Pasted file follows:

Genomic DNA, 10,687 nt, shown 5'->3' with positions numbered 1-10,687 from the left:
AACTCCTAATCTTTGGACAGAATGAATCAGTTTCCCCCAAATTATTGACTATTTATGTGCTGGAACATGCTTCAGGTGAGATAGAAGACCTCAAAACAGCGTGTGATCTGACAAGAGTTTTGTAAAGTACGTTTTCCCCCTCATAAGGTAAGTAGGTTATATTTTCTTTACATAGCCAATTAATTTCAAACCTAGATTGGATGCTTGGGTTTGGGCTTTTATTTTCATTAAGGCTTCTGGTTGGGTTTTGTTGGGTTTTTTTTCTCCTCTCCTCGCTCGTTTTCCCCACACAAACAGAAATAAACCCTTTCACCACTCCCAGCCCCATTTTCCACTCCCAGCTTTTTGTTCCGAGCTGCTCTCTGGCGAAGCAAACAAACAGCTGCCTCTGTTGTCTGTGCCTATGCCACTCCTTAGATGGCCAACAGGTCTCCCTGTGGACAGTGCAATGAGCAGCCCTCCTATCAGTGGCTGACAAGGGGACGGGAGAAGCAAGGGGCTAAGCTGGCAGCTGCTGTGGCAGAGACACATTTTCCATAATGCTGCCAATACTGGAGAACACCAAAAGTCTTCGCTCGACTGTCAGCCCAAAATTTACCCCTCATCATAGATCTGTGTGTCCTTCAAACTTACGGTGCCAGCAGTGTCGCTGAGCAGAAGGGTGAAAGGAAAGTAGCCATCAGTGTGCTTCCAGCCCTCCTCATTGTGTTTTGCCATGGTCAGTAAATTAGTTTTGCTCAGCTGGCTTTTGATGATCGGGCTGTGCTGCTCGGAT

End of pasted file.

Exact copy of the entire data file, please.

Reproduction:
Genomic DNA, 10,687 nt, shown 5'->3' with positions numbered 1-10,687 from the left:
AACTCCTAATCTTTGGACAGAATGAATCAGTTTCCCCCAAATTATTGACTATTTATGTGCTGGAACATGCTTCAGGTGAGATAGAAGACCTCAAAACAGCGTGTGATCTGACAAGAGTTTTGTAAAGTACGTTTTCCCCCTCATAAGGTAAGTAGGTTATATTTTCTTTACATAGCCAATTAATTTCAAACCTAGATTGGATGCTTGGGTTTGGGCTTTTATTTTCATTAAGGCTTCTGGTTGGGTTTTGTTGGGTTTTTTTTCTCCTCTCCTCGCTCGTTTTCCCCACACAAACAGAAATAAACCCTTTCACCACTCCCAGCCCCATTTTCCACTCCCAGCTTTTTGTTCCGAGCTGCTCTCTGGCGAAGCAAACAAACAGCTGCCTCTGTTGTCTGTGCCTATGCCACTCCTTAGATGGCCAACAGGTCTCCCTGTGGACAGTGCAATGAGCAGCCCTCCTATCAGTGGCTGACAAGGGGACGGGAGAAGCAAGGGGCTAAGCTGGCAGCTGCTGTGGCAGAGACACATTTTCCATAATGCTGCCAATACTGGAGAACACCAAAAGTCTTCGCTCGACTGTCAGCCCAAAATTTACCCCTCATCATAGATCTGTGTGTCCTTCAAACTTACGGTGCCAGCAGTGTCGCTGAGCAGAAGGGTGAAAGGAAAGTAGCCATCAGTGTGCTTCCAGCCCTCCTCATTGTGTTTTGCCATGGTCAGTAAATTAGTTTTGCTCAGCTGGCTTTTGATGATCGGGCTGTGCTGCTCGGAT